Descartes was the first philosopher to criticize the empiricists’ view of the process of achieving knowledge in the seventeenth century. According to Descartes, human senses cannot be trusted, as there are no reliable signs to distinguish whether a man is asleep or awake (158). There are, however, some undeniable truths, one of which is “I think, therefore I am” (Descartes 161). Descartes argues that it is not human senses but, rather, human intellect that perceives objects.
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People make mistakes because of the duality of their nature, as they have both understanding and will. As long as humans use their understanding correctly, they will never make mistakes. The confusion appears when the will extends over the understanding, and people jump to conclusions without careful consideration and skepticism. I agree with Descartes that knowledge may be acquired only after thorough analysis and discussion.
There is no doubt that our senses are not perfect and, as such, should not be treated as the ultimate source of knowledge. People can perceive the same object differently depending on how well their senses perform. Impaired vision, hearing problems, or color-blindness can limit the ability to acquire reliable information, and can even become a source of delusion. People can also be disorientated by feelings, which can lead to incorrect conclusions and rashly trusting initial appearances. Therefore, the only way to ensure reliable information is to apply rationalism. In short, analysis and careful consideration is a more reliable source of knowledge compared to the senses.
Descartes states that God, an infinite being, grants people the ability to perceive. According to Descartes, God is not a deceiver, and human senses are right in reporting the outside world (Descartes 176). In Meditation VI, Descartes rejects the extreme doubts he had considered in his first meditation and proclaims perception to be the basis for the scientific method (Descartes 179). As such, Descartes appears to contradict himself, as there appears to be no need for a thorough analysis, and people can trust their senses to achieve reliable knowledge. However, the Meditations on First Philosophy provide further explanation on this matter.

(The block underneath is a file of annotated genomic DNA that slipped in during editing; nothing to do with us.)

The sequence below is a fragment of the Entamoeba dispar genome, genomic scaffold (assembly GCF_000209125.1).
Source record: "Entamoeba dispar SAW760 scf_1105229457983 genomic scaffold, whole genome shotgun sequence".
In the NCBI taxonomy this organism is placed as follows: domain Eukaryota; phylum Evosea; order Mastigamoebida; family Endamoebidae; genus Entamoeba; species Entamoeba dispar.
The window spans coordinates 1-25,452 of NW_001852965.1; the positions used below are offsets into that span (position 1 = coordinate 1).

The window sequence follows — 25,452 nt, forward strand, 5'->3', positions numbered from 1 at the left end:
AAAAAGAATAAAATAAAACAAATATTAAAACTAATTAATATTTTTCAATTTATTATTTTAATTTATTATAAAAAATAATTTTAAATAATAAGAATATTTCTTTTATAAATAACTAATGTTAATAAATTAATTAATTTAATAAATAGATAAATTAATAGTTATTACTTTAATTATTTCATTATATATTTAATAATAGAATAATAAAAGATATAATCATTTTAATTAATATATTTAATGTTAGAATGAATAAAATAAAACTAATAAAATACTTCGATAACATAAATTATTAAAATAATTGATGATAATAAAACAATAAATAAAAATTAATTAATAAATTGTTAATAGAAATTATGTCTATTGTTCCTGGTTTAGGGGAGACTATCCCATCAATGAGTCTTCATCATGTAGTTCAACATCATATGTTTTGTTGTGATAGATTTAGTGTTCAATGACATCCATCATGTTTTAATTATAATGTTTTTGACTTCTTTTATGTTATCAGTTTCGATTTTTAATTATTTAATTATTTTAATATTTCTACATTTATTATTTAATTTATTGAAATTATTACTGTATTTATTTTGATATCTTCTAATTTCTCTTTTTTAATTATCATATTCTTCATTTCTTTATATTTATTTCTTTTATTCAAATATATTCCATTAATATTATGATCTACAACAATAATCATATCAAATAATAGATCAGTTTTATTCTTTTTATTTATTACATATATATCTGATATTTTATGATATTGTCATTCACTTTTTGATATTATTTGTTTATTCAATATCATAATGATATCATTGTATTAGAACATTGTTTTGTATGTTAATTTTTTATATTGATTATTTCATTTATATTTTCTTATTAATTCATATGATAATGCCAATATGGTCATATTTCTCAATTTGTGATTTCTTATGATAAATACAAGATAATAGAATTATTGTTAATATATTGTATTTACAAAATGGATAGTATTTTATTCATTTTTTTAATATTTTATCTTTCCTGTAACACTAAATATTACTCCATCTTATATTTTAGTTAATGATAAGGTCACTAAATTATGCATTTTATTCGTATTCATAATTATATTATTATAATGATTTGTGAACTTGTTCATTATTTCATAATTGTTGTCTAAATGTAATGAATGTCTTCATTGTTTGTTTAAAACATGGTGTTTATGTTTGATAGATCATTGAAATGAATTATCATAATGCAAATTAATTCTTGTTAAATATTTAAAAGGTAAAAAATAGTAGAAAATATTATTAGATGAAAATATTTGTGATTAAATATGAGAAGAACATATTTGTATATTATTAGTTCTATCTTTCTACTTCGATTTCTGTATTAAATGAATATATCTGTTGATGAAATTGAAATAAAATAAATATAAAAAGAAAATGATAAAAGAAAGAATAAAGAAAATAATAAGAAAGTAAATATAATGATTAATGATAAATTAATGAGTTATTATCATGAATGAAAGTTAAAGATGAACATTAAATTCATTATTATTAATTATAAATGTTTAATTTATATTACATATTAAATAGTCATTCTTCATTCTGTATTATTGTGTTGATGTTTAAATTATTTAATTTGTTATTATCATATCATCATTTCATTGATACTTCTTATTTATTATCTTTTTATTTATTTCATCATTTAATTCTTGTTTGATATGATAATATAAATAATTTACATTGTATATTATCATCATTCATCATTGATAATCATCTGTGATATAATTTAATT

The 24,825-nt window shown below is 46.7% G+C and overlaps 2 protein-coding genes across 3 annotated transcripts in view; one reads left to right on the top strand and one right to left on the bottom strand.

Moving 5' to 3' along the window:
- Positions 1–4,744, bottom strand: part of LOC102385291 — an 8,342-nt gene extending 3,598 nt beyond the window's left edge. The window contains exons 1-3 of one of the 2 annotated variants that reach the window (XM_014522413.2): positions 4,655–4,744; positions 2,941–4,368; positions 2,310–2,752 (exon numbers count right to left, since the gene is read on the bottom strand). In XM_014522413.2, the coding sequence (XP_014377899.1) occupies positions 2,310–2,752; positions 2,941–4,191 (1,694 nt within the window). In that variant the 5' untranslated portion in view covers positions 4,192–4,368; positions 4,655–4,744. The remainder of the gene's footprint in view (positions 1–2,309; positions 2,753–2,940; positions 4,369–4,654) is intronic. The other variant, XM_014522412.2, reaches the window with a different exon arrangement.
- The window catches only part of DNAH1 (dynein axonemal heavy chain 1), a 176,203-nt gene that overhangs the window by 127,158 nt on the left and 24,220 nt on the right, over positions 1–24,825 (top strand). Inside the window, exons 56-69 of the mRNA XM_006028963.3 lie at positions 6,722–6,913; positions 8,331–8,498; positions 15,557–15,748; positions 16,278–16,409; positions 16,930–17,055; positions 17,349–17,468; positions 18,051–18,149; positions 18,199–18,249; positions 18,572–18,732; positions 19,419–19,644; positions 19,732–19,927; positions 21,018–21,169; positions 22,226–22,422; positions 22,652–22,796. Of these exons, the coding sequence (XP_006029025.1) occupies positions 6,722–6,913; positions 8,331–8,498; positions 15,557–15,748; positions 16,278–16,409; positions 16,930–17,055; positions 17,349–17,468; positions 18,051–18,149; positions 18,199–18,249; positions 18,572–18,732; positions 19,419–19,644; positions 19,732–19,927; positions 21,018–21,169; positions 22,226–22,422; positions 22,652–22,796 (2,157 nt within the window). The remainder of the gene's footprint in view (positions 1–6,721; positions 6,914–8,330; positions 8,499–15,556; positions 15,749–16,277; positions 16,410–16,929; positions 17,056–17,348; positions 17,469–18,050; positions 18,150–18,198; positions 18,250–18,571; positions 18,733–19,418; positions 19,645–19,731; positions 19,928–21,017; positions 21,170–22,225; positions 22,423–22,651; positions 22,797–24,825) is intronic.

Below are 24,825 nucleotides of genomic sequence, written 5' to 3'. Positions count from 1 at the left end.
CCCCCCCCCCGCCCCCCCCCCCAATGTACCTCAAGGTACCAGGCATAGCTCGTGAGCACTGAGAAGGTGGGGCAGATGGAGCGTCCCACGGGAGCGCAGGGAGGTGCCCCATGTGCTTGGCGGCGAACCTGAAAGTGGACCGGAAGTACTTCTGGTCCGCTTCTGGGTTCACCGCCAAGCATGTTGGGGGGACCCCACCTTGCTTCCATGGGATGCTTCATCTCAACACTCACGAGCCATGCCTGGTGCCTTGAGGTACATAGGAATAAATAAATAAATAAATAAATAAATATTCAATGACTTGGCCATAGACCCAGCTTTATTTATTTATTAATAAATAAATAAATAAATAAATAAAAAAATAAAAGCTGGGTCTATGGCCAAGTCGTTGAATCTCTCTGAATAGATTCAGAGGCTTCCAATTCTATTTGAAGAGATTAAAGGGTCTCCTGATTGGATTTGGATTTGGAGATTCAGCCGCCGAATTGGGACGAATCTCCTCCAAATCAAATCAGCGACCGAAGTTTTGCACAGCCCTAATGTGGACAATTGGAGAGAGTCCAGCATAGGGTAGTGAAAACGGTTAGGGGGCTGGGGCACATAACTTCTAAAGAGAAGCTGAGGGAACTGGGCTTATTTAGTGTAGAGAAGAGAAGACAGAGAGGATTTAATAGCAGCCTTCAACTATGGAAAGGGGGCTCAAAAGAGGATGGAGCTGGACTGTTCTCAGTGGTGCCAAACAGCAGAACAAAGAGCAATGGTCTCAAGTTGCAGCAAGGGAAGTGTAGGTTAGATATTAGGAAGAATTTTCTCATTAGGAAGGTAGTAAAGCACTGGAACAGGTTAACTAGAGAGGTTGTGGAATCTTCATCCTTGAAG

While senses can be trusted most of the time, there are sources of mistakes that make perception untrustworthy. Human beings are creatures with a dual nature; people have both will and understanding that should be distinguished. As God does not want to delude people, human understanding is perfect. However, will interfere with understanding and become the source of mistakes. People can be convinced only by what they can grasp clearly and distinctly (Descartes 173).
Therefore, humans must analyze and break down everything into constituent parts until there is no doubt about the findings. In brief, human senses can be trusted most of the time but people should also be aware of the sources of mistakes.
The Meditations on First Philosophy by Descartes introduces new grounds for scientific and philosophical knowledge using the method of doubt. While the writing belongs to the seventeenth century, researchers still consider the work to be the beginnings of the modern scientific approach. While Descartes’s logic can be criticized for occasional inconsistencies, his process of achieving knowledge is far more reliable than that described in the works of his predecessors. While human senses can be trusted most of the time, people should also employ doubt and be careful to judge whether they report the true nature of things correctly.
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Descartes, René. Meditations on First Philosophy. 2018. Web.